Does the movie merit top-250 status? No, but as far as zombie comedies go, it’s better than last year’s Zombieland.

-Cam

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Overlord (1975)

Director: Stuart Cooper

Screenplay: Christopher Hudson, Stuart Cooper

World War II is possibly one of the most difficult subjects to aptly portray on film.  That’s not to say that it isn’t attempted again and again to varying degrees of success, but more recent fare such as Edward Zwick’s Defiance, Bryan Singer’s Valkyrie and Quentin Tarantino’s Inglourious Basterds lean toward frivolity as a result of their historical inaccuracy and lack of depth.  It’s hardly surprising then, that of the monstrous offering of WWII films, only a small percentage can be viewed as anything more than cheap entertainment.

Perhaps it seems strange to fault a film for being nothing more than entertainment. Yet when it comes to depicting the horrors of World War II, film does indeed have a duty to uphold.  Historical accuracy is primary, but also needed are attempts at preserving the fragments and complexities that make up war.  Exploration of these aspects not only strengthens what we know of the war, but also creates the opportunity for an audience to consider perspectives beyond those typically framed by the standard war film.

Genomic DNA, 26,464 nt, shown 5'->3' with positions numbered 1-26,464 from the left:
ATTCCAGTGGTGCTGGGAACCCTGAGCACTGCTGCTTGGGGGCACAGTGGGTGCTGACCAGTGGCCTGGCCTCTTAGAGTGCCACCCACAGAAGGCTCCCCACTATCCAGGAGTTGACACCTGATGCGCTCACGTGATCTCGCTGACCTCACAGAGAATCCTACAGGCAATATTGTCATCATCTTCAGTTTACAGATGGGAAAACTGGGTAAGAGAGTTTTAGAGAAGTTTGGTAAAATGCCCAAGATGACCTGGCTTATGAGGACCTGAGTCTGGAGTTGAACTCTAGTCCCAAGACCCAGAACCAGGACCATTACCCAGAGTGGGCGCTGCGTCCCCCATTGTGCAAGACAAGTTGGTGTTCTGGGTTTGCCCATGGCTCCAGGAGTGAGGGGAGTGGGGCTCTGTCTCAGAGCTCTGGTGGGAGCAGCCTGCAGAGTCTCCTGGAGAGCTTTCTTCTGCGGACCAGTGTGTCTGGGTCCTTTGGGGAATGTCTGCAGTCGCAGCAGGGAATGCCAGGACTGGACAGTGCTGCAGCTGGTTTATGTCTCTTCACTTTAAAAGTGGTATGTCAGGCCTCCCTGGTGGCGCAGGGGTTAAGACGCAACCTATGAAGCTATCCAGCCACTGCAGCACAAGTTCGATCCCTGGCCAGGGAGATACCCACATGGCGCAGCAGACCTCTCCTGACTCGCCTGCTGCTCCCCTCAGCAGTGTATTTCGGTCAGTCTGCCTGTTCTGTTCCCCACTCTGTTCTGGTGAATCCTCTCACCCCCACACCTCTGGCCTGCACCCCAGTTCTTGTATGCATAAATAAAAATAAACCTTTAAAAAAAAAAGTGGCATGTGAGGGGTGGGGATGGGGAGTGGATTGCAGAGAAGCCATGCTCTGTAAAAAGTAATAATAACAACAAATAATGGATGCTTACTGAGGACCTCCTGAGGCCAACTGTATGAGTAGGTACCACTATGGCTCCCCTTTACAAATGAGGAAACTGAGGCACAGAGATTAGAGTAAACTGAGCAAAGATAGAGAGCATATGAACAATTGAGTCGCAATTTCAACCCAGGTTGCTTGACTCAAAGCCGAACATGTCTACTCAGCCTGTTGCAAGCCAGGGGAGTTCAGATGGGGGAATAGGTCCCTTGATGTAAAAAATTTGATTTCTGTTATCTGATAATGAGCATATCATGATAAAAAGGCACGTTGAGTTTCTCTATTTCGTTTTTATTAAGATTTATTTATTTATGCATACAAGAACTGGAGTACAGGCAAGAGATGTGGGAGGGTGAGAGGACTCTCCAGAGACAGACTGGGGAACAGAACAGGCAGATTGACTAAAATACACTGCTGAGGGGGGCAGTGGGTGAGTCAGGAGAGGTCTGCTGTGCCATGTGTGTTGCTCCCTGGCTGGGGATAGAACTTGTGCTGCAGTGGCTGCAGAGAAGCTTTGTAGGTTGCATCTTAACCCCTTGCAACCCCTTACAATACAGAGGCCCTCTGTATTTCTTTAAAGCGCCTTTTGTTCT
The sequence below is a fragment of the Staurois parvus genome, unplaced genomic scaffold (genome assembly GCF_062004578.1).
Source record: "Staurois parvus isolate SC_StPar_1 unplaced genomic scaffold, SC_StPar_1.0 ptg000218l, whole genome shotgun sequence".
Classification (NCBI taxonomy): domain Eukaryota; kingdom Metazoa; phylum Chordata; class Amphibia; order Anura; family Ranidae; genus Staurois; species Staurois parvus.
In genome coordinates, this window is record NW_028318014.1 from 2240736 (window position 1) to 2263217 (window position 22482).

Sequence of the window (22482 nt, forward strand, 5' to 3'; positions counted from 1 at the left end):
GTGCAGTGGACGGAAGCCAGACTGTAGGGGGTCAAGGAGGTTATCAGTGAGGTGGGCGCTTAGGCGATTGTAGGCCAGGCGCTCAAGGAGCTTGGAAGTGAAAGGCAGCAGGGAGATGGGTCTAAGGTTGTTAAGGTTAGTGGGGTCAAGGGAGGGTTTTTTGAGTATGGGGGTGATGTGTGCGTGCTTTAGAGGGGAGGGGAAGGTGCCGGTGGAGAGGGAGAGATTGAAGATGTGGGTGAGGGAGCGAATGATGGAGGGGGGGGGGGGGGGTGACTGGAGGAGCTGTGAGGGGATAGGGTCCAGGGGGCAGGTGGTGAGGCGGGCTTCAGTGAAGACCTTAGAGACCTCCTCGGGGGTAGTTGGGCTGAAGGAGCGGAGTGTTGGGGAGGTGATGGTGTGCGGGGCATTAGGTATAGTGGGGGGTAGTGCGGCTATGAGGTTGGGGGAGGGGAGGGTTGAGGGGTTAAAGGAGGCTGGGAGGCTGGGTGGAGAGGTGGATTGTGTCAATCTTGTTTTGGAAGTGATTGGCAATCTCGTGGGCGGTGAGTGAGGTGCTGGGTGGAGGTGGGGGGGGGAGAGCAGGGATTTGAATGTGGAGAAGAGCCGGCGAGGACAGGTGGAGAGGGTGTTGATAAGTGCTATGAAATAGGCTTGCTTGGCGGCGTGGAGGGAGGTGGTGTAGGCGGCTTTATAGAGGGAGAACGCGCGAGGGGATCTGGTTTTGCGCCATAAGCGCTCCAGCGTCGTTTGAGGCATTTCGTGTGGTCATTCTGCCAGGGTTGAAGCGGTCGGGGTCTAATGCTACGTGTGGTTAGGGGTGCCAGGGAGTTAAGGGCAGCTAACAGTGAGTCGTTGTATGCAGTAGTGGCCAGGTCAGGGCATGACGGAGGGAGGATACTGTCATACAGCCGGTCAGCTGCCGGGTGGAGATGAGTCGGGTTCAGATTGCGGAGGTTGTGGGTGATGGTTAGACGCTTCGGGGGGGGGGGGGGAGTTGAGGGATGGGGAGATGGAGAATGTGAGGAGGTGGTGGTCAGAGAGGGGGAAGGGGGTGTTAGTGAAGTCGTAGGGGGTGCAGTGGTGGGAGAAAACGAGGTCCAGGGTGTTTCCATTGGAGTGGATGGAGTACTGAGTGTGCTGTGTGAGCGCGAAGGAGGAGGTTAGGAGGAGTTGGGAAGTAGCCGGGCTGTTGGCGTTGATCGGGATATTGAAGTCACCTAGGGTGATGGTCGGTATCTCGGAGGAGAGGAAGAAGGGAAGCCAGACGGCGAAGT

For its part, Overlord is above and beyond the standard war film, playing out like a feverish dream and toying with the intimacy one might experience from secretly reading someone’s diary.  The film practically breathes, it’s so deeply entrenched in what it means for a young man to literally hand over his life to the state in a time of war.  Melding actual archival World War II footage into the film, Overlord riffs on neo-realism several decades after it was made fashionable by filmmakers like Roberto Rossellini and Kenji Mizoguchi.  The story follows Tom, a quiet 20-year-old, as he’s called up for basic training before ultimately taking part in the D-Day invasion of Normandy.